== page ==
Wednesday, 29 July 2009

BBQ Summer

I’ve been a gas BBQer over recent years and I have been thinking of late that I need to return to more traditional methods – to be honest it’s probably because I have always wanted one of those oil-drum BBQs. Well I am kind of glad that I didn’t in the end do something about it this year as the cover has stayed on the BBQ so far this summer.

The seasonal forecast was half right (if a probability forecast can ever be deemed right or wrong) in that it has been a warm summer, but it’s also been a wet summer so far and by all accounts it doesn’t look a great deal different for August (you can see the Met Office’s seasonal forecast at So what did this year’s summer forecast not pick up on? It would seem that we have the Polar Jet Stream to blame yet again.

The Jet has once again been further south than we would expect for this time of year. This has helped to transport the weather systems across the Atlantic to the UK and stopped the development of one of those welcome ‘blocking high pressure systems’ from the south that brought our few weeks of warm sunny weather at the end of May.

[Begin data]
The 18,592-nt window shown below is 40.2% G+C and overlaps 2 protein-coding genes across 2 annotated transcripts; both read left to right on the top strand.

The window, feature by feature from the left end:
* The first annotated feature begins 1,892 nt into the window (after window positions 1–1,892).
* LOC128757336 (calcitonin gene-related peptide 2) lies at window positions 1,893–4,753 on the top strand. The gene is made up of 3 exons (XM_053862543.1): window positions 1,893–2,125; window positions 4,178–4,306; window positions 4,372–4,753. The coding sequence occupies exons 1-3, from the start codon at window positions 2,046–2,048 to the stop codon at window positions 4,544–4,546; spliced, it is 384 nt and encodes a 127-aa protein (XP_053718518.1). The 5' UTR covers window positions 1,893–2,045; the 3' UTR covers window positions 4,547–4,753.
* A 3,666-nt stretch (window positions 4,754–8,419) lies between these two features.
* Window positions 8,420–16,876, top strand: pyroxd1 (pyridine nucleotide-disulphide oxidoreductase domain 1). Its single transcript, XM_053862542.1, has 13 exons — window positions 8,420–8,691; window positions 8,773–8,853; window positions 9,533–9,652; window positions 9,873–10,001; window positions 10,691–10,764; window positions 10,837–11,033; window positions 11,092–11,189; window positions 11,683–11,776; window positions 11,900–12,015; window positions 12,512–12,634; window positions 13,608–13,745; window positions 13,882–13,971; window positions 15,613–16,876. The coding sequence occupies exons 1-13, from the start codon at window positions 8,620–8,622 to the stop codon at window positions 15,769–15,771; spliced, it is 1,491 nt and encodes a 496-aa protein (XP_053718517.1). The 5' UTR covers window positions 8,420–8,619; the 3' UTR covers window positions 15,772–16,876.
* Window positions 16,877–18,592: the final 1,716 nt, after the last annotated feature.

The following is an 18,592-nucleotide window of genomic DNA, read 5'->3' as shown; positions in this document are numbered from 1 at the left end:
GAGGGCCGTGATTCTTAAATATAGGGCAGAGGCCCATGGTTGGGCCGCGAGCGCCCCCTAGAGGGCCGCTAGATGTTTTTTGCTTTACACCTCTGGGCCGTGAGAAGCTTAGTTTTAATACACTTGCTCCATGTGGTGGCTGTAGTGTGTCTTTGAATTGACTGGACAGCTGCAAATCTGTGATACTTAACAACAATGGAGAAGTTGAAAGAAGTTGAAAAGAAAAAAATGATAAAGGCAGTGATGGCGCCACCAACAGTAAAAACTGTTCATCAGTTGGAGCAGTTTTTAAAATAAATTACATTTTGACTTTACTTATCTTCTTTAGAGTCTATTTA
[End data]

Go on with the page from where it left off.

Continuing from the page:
So what’s caused this you could rightly ask? And the truth is that we don’t really know. We do know that there is a link with the ocean temperature patterns, and the natural cycles in El Nino and the North Atlantic Oscillation, but I don’t believe as yet that we have a good enough understanding of how these systems effect the wider global circulation. That being said it is remarkable what information the seasonal predications can provide and what an advance in our capabilities it has been to be able to produce this type of information which, despite the wet weather so far this summer, I would argue strongly holds real value.

I might not have had occasion to BBQ this summer but recently I did have the chance to visit my great Aunt who is a very remarkable 101 years old. We were talking about the vagaries of another wet summer and she recited a poem to me that I had long since forgotten. It’s a poem called ‘Rain in Summer’ by Henry Longfellow. It’s too long to reproduce here, but to give you a taster here is the first couple of verses:

How beautiful is the rain!
After the dust and heat,
In the broad and fiery street,
In the narrow lane,
How beautiful is the rain!

How it clatters along the roofs,
Like the tramp of hoofs
How it gushes and struggles out
From the throat of the overflowing spout!

Odd that it takes an American to so eloquently describe to us the British obsession. It’s a beautiful poem that I would definitely recommend having a look at in a quiet moment, perhaps best left until it’s too wet to go outside and you can read it whilst staring out of your window at the wet and rusting BBQ sitting in the corner of the patio.

Thursday, 9 July 2009

Word Bingo at the Conference Dinner

Our conference dinner is always a fun event for several reasons. I enjoy it because it’s one of the few opportunities to see our many academic members come together as a UK community. The other reason is that we present our awards at the dinner, and it’s nice to celebrate success.